Few teams saw their reputation enhanced more in the past four years than the Netherlands, which enters this World Cup as reigning European champion and among the betting favorites to lift the trophy this summer. That's a far cry from the team that left its World Cup debut in 2015 as a bit of a bust after stumbling into a short stay in the knockout round following a third-place group finish.
Everything changed with the 2017 UEFA Women's Euros. Hosting that tournament, at a time when the country's revered men's side had failed to qualify for a World Cup and was in disarray, the Dutch women won all six of their games, played in front of more than 100,000 fans and ended Germany's 24-year reign as continental champion. Now the question is whether a team whose lone World Cup win came four years ago against New Zealand is really ready to take a permanent place among the elite.
How they got here
Some of it was certainly self-inflicted, but no team traveled a longer road to France (at least metaphorically) than the Netherlands. The Dutch played their first qualifier in October 2017 and didn't lock up their place until November of the following year, playing 12 games in the process. So while it took a team like Canada 10 days to qualify, it took the Netherlands 385 days.
The extra work, which involved winning a four-team playoff for the final European berth, was largely the product of a 2-1 loss against Norway, which was without Ada Hegerberg, in the final round of group play in European qualifying. Added to an earlier stumble in a scoreless draw against Ireland, that left the Netherlands in second place in the group and forced it to beat Denmark, in a rematch of the Euro final, and then Switzerland in back-to-back two-leg playoffs.
It isn't part of the Dutch soccer identity to be conservative, and coach Sarina Wiegman's team is very much a product of its environment. The Netherlands scored 13 goals in the Euros, which included nine in three knockout games. Then only Belgium, England, Germany and Spain scored more goals in the group phase of European qualifying. The first-choice front line of Lieke Martens, Vivianne Miedema and Shanice van de Sanden is in the conversation with the U.S. trio of Tobin Heath, Alex Morgan and Megan Rapinoe in terms of ability to get on top of opponents.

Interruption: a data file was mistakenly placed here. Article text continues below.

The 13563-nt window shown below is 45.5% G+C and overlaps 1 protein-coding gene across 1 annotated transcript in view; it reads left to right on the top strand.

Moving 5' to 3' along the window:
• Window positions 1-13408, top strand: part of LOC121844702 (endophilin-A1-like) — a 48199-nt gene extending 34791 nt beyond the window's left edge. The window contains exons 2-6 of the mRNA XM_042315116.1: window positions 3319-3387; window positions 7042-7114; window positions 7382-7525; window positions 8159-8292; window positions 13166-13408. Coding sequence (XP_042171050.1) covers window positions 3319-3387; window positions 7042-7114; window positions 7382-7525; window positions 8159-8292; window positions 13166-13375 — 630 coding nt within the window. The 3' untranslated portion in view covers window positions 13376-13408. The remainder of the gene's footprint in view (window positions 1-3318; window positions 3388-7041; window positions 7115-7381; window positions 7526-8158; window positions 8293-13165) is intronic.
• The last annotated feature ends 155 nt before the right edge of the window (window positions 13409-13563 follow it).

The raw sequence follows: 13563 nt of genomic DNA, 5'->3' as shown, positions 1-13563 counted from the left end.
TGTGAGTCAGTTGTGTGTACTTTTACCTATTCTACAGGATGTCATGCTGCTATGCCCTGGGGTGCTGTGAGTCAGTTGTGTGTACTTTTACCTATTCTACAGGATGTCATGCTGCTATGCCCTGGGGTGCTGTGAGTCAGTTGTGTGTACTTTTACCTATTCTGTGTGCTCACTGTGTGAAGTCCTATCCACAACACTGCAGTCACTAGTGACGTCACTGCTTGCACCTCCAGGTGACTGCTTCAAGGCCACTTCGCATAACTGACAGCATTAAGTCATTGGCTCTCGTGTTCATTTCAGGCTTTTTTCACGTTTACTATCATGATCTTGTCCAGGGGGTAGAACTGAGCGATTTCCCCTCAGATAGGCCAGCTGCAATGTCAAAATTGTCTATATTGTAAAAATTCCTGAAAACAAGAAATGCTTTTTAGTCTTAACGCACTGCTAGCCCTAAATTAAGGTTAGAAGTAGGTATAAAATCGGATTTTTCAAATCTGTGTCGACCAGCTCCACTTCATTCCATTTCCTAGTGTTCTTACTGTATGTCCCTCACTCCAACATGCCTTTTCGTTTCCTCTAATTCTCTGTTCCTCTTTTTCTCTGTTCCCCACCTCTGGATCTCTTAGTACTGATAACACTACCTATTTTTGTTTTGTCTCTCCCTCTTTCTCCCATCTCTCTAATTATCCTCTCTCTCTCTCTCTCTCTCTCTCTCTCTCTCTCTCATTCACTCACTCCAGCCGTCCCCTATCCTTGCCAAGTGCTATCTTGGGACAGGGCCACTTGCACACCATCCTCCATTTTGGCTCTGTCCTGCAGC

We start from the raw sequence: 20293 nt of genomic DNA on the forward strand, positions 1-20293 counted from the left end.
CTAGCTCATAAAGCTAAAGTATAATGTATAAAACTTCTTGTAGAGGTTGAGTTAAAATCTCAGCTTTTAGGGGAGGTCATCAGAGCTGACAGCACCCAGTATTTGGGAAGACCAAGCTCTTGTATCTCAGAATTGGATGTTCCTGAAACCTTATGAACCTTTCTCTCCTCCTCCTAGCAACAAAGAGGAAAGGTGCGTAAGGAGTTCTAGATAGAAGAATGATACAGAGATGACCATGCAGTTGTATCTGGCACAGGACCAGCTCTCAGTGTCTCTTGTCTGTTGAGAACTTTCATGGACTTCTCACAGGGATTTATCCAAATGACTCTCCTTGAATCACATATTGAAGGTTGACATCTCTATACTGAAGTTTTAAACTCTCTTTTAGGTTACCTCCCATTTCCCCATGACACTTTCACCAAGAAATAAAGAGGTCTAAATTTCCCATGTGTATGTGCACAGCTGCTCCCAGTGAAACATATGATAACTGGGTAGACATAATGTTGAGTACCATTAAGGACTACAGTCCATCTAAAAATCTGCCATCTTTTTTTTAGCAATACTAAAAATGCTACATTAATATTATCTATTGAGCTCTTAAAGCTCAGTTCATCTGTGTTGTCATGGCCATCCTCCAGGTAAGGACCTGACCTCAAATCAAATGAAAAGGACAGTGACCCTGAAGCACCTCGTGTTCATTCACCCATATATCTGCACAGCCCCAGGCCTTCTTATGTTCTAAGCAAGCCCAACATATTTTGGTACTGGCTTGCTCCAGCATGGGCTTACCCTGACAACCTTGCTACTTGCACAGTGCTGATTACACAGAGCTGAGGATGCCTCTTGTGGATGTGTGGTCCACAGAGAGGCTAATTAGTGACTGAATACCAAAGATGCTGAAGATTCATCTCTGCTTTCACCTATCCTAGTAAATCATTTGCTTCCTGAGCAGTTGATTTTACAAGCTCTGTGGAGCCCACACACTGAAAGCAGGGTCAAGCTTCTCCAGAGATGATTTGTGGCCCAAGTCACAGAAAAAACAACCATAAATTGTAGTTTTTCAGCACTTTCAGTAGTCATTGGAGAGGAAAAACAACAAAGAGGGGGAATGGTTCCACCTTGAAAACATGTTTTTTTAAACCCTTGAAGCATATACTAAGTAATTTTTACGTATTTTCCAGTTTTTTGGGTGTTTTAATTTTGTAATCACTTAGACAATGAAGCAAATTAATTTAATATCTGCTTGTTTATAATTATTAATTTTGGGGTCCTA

The question for this team, especially playing on something other than home soil, might be consistency from game to game. Roster rotation played a role in disappointing results in the Algarve Cup this spring, but losses to Spain and Poland, and a draw with China still feed into the narrative of the team that struggled in Canada four years ago and initially stumbled in qualifying.
Money stat: 25
The average age of the Dutch team is 25 years old. That's a scary proposition, both for foes who will face most of this group for years to come and also for the Dutch themselves. France has Amandine Henry, 29, and Wendi Renard, 28. If the U.S. makes the final, that entire front line will be 30 or older. Canada still leans on Christine Sinclair. Even on a relatively young German team, Dzsenifer Marozsan and Alexandra Popp are older than most of the Dutch stars.
Players to watch
Jackie Groenen: How might history be different if she had been allowed to play for Belgium.
"We want to be underdogs, and we are telling everybody that because this is only our second World Cup." -- defender Kika van Es
"The FIFA Women's World Cup 2015 in Canada was the first World Cup we attended with the Netherlands. We needed that experience to know what happens in such a tournament. The traveling, also the media, huge stadiums. ... The players and staff need that experience to grow. That's the main thing we take with us. But since 2009, we have also attended the European Championships. The world has changed after the 2017 Euros for us. Before the tournament, the expectations were not that high, we just wanted to do really well and show people how good we were." -- Sarina Wiegman
Glory rarely comes quickly in sports. It's easy to envision a scenario in which Canada edges out the Netherlands for first place in the group, sending the Dutch into an opening knockout game against Sweden. They win that one, but Germany reasserts European order in the quarterfinals. It's still a step forward for the Netherlands, just not the giant leap some expect.